- Practice “family think.” You must see the whole instead of only one part. Managing a family is not the same as parenting a child. And how your child “turns out” is not simply a matter of what you do.
- Run your family like a “co-op.” Future adults need practice in responsibility. In the best families, adults and children share the work and everyone gain the benefits of belonging.
- Allow your children to participate. Children surprise us with their competence if we respect who they are. Guide them, teach them, but also let them make choices and earn their independence.
Acquaintances at the edges of our social circles populate our everyday lives. But we sometimes don’t realize how valuable they are. Our intimates are important–they support us at home. But our “consequential strangers” (CS) anchor us and give us strength in the world. I focus on these three domains:
- Personal development. Taking risks makes you grow. You’re more likely to hear different ideas and have new experiences with a CS than a loved one.
- Sickness and health. Hang around with health-conscious acquaintances, and you’ll probably practice good habits, too. When you get sick, those closest to you often suffer “burn out” and they’re not in the trenches. We’re also more likely to listen to a CS’s advice.
- Success. Our intimates know who we know and think how we think. CS connect us to job opportunities and broaden our minds and exposure. And unlike family members, they provides a reality check, so that you can reflect and, if necessary, revise your course.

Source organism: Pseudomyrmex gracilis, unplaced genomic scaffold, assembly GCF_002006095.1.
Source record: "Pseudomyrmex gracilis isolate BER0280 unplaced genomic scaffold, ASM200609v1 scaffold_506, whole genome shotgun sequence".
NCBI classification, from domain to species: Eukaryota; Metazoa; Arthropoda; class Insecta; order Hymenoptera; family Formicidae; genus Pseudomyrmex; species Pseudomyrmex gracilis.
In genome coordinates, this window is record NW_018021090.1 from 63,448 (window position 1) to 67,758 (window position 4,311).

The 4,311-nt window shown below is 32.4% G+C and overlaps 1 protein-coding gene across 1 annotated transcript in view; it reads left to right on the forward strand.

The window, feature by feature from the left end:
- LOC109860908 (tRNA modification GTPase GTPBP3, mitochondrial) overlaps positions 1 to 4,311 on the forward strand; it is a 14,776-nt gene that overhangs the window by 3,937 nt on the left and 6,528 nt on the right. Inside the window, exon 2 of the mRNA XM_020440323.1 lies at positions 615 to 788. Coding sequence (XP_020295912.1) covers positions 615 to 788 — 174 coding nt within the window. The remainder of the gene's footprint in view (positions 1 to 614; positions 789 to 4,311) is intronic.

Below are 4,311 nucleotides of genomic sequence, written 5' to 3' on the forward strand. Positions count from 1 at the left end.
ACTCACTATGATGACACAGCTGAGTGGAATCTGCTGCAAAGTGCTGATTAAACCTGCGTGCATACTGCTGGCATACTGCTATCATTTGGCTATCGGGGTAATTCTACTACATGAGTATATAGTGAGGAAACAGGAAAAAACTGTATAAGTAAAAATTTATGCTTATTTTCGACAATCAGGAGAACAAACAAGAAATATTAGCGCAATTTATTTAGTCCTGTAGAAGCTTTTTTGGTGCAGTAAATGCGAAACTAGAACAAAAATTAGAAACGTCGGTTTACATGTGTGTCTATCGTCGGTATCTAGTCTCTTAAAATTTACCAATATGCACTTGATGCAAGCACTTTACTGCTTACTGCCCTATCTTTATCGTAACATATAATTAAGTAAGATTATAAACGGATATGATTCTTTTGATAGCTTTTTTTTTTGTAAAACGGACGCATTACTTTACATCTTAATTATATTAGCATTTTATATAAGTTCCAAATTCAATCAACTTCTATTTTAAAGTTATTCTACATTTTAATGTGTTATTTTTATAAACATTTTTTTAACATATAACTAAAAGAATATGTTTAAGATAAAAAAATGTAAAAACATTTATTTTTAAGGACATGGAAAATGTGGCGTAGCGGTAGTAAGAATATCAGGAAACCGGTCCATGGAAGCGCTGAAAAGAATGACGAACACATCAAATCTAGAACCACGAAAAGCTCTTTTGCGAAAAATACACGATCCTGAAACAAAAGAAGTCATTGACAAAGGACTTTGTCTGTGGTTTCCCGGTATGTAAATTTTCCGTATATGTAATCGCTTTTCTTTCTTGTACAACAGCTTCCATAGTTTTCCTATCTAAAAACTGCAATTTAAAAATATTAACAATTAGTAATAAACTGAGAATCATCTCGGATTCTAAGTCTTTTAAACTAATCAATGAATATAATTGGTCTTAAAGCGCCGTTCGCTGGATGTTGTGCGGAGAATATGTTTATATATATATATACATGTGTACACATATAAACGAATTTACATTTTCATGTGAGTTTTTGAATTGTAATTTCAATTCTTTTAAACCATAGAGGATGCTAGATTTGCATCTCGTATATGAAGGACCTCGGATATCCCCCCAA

Sometime, we find solutions in surprising places. The strategies of “family whispering”–widening your lens to see the whole, not just its parts–provide guidelines for our business lives as well. This new perspective allows you to perceive your organization as a complex intermingling of relationships, needs, and personalities. You can take into account the strengths and vulnerabilities of the individuals, how they relate to one another, and what’s happening in the world beyond the walls of your company.
- Make relationships your first priority. Reality is co-created in relationships. Each one is a unique entity formed by two people who can feed or starve that relationship. Before you say or do anything, ask yourself, “Is this good for our relationship?”
- Let them. For any enterprise to work, everyone must feel like a “stakeholder”–a person who benefits and contributes. Being open to everyone’s ideas, regardless of age or salary level, and allowing them to participate improves productivity and the bottom line.
- Don’t try to control; exercise self-control. Guide and offer assistance when asked, but don’t constantly step in, oversee, and correct. It’s a waste of energy. No one has the power to control how others think or behave. Ultimately, micro-management damages the relationships.
For corporate speaking engagements, please contact Bright Sight Group.